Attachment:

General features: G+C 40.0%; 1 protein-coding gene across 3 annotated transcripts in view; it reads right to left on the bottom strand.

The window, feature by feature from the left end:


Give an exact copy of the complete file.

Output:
General features: G+C 40.0%; 1 protein-coding gene across 3 annotated transcripts in view; it reads right to left on the bottom strand.

The window, feature by feature from the left end: